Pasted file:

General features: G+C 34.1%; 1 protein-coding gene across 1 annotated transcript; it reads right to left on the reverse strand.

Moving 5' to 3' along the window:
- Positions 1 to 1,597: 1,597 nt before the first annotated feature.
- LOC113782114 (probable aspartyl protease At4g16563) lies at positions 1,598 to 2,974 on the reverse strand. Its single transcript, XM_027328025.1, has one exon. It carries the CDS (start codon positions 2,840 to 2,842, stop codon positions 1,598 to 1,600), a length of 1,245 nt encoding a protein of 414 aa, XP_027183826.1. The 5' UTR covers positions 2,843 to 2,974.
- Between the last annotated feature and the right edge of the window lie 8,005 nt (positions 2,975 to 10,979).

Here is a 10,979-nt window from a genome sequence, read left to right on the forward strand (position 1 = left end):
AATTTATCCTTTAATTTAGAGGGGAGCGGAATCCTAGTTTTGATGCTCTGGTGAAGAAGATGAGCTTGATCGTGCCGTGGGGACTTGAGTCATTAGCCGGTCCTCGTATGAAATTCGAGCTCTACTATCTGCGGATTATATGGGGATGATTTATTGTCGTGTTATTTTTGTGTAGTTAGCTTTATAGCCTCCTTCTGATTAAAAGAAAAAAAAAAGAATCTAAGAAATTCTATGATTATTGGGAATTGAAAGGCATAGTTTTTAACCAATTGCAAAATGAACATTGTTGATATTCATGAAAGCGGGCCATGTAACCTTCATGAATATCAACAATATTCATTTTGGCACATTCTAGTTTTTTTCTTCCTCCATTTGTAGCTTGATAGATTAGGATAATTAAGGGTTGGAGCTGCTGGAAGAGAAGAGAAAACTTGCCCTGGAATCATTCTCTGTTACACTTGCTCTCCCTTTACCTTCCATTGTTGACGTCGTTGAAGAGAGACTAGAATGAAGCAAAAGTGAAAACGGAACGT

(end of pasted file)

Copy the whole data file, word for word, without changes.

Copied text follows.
General features: G+C 34.1%; 1 protein-coding gene across 1 annotated transcript; it reads right to left on the reverse strand.

Moving 5' to 3' along the window:
- Positions 1 to 1,597: 1,597 nt before the first annotated feature.
- LOC113782114 (probable aspartyl protease At4g16563) lies at positions 1,598 to 2,974 on the reverse strand. Its single transcript, XM_027328025.1, has one exon. It carries the CDS (start codon positions 2,840 to 2,842, stop codon positions 1,598 to 1,600), a length of 1,245 nt encoding a protein of 414 aa, XP_027183826.1. The 5' UTR covers positions 2,843 to 2,974.
- Between the last annotated feature and the right edge of the window lie 8,005 nt (positions 2,975 to 10,979).

Here is a 10,979-nt window from a genome sequence, read left to right on the forward strand (position 1 = left end):
AATTTATCCTTTAATTTAGAGGGGAGCGGAATCCTAGTTTTGATGCTCTGGTGAAGAAGATGAGCTTGATCGTGCCGTGGGGACTTGAGTCATTAGCCGGTCCTCGTATGAAATTCGAGCTCTACTATCTGCGGATTATATGGGGATGATTTATTGTCGTGTTATTTTTGTGTAGTTAGCTTTATAGCCTCCTTCTGATTAAAAGAAAAAAAAAAGAATCTAAGAAATTCTATGATTATTGGGAATTGAAAGGCATAGTTTTTAACCAATTGCAAAATGAACATTGTTGATATTCATGAAAGCGGGCCATGTAACCTTCATGAATATCAACAATATTCATTTTGGCACATTCTAGTTTTTTTCTTCCTCCATTTGTAGCTTGATAGATTAGGATAATTAAGGGTTGGAGCTGCTGGAAGAGAAGAGAAAACTTGCCCTGGAATCATTCTCTGTTACACTTGCTCTCCCTTTACCTTCCATTGTTGACGTCGTTGAAGAGAGACTAGAATGAAGCAAAAGTGAAAACGGAACGT